Bud break just happened in Clos Electrique vineyard, and our friend Jeremy Fenske was there to capture it. Take a look:
It is said that healthy farms maintain a balance between plants and animals. Plants obviously provide a direct nutritional source for herbivorous animals and insects. But animals also provide crucial input into the plant biosphere as well.
Here at Cameron Winery, chicken tractors chug up and down the vineyard rows providing potent nourishment to the vines. The fowl scratch up the soil and defecate their offerings in a ritual which requires moving the tractors once a day. Goats mow down competing blackberries and the barn in which they reside is cleaned out every two weeks and the enriched straw added to the compost pile.
Our hives of honey bees pollinate the array of nutrimental plants in the vineyard, allowing them to efficiently reseed themselves. The geese…well let’s be honest here…don’t do anything but they do provide comic relief which is a form of health in its own right!
Our compost piles which are constructed from wine pressings, chipped up vineyard prunings and animal waste (mentioned above) provide not only potent nutrition to the vineyard but a viable colony of earth worms as well.
In the end we provide a largely “closed system” which requires minimal input of nutrition from outside the system. This is in essence the definition of “sustainable.”
Pruning the vineyard is generally considered the least enviable of tasks. Since it necessarily occurs in the winter when vines are dormant, pruning in Oregon is associated with cold, wet, muddy conditions. There is not a glove invented that will keep your 10 digits warm throughout the day.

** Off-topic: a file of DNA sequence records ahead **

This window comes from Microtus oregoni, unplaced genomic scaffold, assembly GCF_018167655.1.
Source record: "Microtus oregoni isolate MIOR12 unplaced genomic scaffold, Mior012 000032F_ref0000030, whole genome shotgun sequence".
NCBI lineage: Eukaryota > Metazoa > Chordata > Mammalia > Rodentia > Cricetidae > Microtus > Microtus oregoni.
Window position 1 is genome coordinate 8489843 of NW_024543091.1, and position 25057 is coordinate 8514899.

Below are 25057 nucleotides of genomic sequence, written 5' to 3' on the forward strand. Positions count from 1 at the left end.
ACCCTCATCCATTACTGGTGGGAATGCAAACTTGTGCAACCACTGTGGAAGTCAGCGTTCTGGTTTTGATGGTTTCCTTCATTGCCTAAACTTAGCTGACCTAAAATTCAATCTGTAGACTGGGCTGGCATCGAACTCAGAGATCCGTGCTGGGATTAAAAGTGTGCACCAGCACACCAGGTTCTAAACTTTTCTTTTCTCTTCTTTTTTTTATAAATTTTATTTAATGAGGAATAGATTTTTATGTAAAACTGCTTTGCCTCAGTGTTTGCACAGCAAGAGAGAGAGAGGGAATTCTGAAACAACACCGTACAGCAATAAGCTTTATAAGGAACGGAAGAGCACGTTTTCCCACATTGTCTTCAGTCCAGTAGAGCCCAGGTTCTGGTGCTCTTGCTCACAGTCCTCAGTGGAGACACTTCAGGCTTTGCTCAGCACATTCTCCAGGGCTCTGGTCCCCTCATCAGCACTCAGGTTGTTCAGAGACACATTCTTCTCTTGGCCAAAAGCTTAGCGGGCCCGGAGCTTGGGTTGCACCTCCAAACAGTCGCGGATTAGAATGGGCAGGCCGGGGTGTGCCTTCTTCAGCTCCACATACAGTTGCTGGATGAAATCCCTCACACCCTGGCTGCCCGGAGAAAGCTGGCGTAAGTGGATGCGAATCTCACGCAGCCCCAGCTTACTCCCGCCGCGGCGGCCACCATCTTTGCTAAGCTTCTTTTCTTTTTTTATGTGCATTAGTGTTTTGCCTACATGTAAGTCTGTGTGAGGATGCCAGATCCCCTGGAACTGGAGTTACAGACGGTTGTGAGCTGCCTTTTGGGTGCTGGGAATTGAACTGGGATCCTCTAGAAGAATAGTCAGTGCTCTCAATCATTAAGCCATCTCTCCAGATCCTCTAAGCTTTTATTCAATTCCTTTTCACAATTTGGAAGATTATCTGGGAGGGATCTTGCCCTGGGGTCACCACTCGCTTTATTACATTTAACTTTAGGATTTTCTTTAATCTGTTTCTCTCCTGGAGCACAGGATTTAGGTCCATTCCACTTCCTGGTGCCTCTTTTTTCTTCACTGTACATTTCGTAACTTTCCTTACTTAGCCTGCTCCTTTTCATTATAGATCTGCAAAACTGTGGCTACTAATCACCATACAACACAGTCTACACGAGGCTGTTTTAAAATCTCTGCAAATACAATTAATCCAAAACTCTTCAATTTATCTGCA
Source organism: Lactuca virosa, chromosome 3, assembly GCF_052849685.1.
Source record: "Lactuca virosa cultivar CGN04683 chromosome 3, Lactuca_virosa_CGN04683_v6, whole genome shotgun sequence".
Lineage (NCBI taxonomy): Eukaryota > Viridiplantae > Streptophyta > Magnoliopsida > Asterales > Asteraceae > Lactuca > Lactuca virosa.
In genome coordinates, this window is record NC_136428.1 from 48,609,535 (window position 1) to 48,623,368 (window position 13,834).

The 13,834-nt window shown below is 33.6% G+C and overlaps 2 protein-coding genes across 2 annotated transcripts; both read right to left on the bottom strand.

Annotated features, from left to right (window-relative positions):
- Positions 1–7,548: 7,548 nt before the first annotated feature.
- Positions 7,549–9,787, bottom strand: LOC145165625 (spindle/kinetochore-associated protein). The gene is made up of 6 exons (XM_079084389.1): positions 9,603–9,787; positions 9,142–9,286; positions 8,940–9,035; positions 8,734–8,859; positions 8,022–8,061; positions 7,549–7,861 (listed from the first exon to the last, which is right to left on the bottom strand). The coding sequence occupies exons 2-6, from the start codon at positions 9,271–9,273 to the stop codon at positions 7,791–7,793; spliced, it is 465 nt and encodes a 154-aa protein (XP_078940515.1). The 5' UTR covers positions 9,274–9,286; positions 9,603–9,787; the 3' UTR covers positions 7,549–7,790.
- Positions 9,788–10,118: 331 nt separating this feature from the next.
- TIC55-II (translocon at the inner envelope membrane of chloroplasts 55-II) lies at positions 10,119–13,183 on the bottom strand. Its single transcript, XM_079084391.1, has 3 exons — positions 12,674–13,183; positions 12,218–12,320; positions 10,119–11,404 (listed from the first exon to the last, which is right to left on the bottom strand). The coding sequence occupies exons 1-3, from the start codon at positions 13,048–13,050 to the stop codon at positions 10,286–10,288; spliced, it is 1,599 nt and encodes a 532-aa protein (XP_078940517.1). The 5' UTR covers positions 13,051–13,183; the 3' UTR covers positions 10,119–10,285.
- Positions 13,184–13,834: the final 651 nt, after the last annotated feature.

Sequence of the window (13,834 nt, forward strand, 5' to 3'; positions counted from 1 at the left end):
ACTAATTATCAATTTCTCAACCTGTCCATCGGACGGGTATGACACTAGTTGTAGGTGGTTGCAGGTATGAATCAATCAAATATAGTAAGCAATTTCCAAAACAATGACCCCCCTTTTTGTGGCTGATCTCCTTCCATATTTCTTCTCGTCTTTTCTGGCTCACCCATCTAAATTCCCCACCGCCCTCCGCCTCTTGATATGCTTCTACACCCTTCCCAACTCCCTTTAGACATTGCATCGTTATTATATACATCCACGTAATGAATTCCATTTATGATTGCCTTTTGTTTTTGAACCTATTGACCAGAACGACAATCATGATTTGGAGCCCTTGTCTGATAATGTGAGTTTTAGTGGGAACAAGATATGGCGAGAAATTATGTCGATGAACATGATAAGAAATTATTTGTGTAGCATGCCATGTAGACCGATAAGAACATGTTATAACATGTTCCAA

So it is no surprise that in many vineyards, pruning is generally delegated down the economic ladder to its lowest rungs. And yet Teri and I with our higher degrees and Tom and Dan with accumulated expertise as sommeliers and in all things pertaining to the cellar happily don rain gear and muck boots and trudge out to the vineyard nearly every day this time of year. Actually the word “happily” might be a tad too positive on many days, perhaps best replaced by “determined”!
I think that pruning is one of the most important tasks that we accomplish each year in the vineyard: it allows us to mechanically separate the weak vines from their stronger neighbors, pruning each according to its vitality. Days and weeks out there with the vines allow a slow, methodical survey of the vigor of the vineyard, helping us to identify areas that might need additional compost or specific cover crops. Specific clones will tell you this time of year whether they were pruned and trained correctly last year or whether different methods need to be tried this time around.
There is a wealth of information sitting out there if one takes the time to access it. It is no lie that great wine is made in the vineyard and I noted early on that when I traveled to Burgundy to visit notable small domains, I was as likely to find “the man” out in the vineyard as in the cellar.
(And for a meditative analysis of pruning, please see last year’s post on “the zen of pruning”)
Wine, especially local wine, provides an embodiment of the relationship between man and the weather around him. 2011 was a cool summer with a wet autumn and very late harvest and the wines reflect that. 2012, remember that heat in August? That was followed by a little rain in early September to recover the vines and picture-perfect harvest and the wines reflect that. The wines are in essence a picture of the year that was, and how fun is that?!There’s More... >
We have started a campaign to fund another great idea and all you have to do is give us money! To encourage your generosity, we’ve vinted up a slew of incentives for every budget. Check out our our gripping presentation by clicking “there’s more”.There’s More... >
During the golden October of 2013, a new section of Clos Electrique was born.There’s More... >